Many authors put free licenses on their books. Cory Doctorow and others say they sell more books exactly because their books are available under a free license.

Me personally, I'd be much more willing to buy Drupal books if they were available under a license that would allow people to copy information back into the Drupal documentation. I also don't want to accumulate stuff, including books, so I prefer to buy books that I happily give away. So the fact that I know I can get a (legal) copy of a book online will make it more likely that I buy the book.

Kasper and dmitrig01,

There is more to licensing than many people think of. For example, books are often written through publishers like oreilly. The publisher is the one who gets the book on store book shelves. They provide editors to help make the content human readable and consistent. And, they are the ones who set the license. It is rarely the case where a technical book author working with a publisher can set the license.

If someone wants to license it themselves they need to self publish. Self publishing means the financial incentives are different which relates to the opportunity to write them.

So, it is not as simple as setting a license.

To add to what Matt said, it is in fact even more complicated for the vast majority of us.

At this point, I have written five books, dozens of articles, and even a handful of articles for scholarly journals.

Of the books, I have written *all* of them as "works for hire", which means I do not even have copyright over my work. I legally CANNOT release them under ANY license. It's not mine to release.

Of my articles, most of them are works for hire, as well. So, for example, I do not have rights to re-publish my own articles on my own website.

Some articles and all of my journal articles are different. In these cases, I have given the publishers "first publication rights", which means I keep the copyright, but retain rights to publish my work later. HOWEVER, in most of these cases, I have had to sign something that says that I will *not* make the work freely available over the Internet (along with other stipulations).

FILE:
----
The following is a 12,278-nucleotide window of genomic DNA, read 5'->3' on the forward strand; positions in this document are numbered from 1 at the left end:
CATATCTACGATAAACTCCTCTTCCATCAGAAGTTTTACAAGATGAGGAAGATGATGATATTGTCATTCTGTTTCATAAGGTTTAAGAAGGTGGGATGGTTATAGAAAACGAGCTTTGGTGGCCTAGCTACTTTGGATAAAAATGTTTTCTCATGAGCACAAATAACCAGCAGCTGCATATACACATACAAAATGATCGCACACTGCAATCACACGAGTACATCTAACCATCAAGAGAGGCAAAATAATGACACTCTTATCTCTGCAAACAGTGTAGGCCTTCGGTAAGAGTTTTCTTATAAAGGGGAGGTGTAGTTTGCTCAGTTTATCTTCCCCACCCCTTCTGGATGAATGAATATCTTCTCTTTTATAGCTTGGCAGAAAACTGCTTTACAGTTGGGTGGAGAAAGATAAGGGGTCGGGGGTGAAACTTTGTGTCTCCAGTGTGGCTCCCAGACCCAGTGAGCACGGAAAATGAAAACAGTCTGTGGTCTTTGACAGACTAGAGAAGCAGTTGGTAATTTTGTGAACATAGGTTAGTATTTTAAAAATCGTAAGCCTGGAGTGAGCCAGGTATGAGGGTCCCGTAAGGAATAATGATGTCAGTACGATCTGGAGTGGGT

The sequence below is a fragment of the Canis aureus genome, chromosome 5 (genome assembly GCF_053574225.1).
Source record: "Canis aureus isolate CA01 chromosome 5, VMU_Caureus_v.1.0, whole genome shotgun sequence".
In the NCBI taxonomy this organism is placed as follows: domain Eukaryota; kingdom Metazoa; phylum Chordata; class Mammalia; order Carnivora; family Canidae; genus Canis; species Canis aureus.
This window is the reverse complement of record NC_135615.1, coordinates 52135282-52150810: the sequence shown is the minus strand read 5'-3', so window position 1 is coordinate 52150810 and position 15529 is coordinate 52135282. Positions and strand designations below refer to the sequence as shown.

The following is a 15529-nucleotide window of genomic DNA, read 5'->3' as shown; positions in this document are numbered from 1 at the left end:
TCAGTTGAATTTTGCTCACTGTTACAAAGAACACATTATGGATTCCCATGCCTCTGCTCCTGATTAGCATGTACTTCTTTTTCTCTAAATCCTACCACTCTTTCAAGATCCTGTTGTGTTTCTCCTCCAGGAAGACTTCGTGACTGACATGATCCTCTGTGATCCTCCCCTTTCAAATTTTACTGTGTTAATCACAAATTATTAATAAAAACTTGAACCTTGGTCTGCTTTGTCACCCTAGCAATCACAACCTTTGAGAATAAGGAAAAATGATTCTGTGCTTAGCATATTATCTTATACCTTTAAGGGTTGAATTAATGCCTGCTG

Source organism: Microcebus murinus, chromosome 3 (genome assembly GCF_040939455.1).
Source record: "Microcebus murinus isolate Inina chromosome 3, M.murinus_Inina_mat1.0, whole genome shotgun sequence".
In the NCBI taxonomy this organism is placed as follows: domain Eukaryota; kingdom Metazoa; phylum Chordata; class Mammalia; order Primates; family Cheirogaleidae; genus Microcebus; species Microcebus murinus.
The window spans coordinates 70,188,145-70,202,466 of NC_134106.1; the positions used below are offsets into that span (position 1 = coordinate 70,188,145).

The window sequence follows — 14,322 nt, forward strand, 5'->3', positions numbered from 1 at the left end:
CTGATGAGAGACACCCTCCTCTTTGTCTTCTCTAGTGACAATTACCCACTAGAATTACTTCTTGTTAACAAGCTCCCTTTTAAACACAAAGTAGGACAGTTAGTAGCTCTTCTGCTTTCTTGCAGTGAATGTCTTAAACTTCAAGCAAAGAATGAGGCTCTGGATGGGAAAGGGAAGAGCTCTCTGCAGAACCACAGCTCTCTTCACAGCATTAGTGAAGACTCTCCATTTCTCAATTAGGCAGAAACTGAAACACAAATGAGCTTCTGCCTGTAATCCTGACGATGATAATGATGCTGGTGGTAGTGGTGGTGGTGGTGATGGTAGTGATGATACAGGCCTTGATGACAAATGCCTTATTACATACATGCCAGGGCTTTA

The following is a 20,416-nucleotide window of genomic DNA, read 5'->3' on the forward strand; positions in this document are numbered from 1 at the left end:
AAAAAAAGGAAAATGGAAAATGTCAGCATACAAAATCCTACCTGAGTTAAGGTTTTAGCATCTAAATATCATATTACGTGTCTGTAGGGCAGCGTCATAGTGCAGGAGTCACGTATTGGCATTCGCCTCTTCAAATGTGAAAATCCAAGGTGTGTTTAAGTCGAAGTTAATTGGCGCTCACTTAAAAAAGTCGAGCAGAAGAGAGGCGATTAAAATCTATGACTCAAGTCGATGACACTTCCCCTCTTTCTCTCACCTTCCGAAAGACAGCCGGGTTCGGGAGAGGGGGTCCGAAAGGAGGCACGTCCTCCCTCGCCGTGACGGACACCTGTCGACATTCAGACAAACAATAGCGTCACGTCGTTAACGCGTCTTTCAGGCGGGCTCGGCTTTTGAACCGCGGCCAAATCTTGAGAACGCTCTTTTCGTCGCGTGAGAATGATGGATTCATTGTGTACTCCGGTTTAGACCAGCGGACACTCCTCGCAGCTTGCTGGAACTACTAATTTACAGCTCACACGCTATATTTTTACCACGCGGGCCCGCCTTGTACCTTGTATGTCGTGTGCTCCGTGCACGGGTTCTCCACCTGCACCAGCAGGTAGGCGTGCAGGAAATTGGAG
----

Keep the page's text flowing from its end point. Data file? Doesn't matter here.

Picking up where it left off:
Okay... so I've been writing for many years, and while I often hear people suggest that I could make as much money (which, admittedly, is but a pittance now) by giving it away under a CC license, I just laugh.

That model *might* have worked for a select few -- particularly those who have a cult following already, like Doctrow. But for a work-a-day writer like me, I have a choice: make a meager "living" off of my work, or do it for free.

If you want to convince me otherwise, you'd have to show me numbers; not anecdotes from one or two celebrity writers like Doctrow.

I've been asked to write a few books... Never followed through with committing... The part that always blocked me was:
1) The coding part of brain seems to be connected to the writing part - if I code all day, that part of my brain is too exhausted to write. Actually, maybe its just me, but if someone calls me while i'm deep in drupal madness, it takes me about 20 seconds to regain my ability to speak fluidly.
2) When you freaking build drupal sites all day, and once liberated from your computer, you find yourself in front of a computer writing an outline, you begin to wonder weather its something you really want to do.
3) Writing to me is sort of like being funny. In the sense that when someone says "Hey Nick! Be Funny" there's no way i'll be funny.
4) Drupal is a moving target, and what's good practice is almost scarily debatable. I'd argue if you know what you're talking about, somewhere around 30-60% of topics the proper answer is "well, the typical approach sucks, the alternatives also suck, and no really knows... i guess its a question of your ability to pull it off"
5. echm.... online resources are out of date in about 6 months
6. Trying to figure out a structured way to teach people what i know drives me nuts. The only way thus far I've found that i can effectively teach is face to face, introducing topics one by one, presenting scenarios, and testing them.

::shrug:: maybe technical writer is not my calling lol.

bmissen's picture

You having lots of cash is good for the rest of us. I hope you make tons of money, wheelbarrows full. The more money you make, the more time you'll have to work on all the "free" stuff. Sign me up for a couple of copies. Good presentation at drupal camp chicago. cheers, b.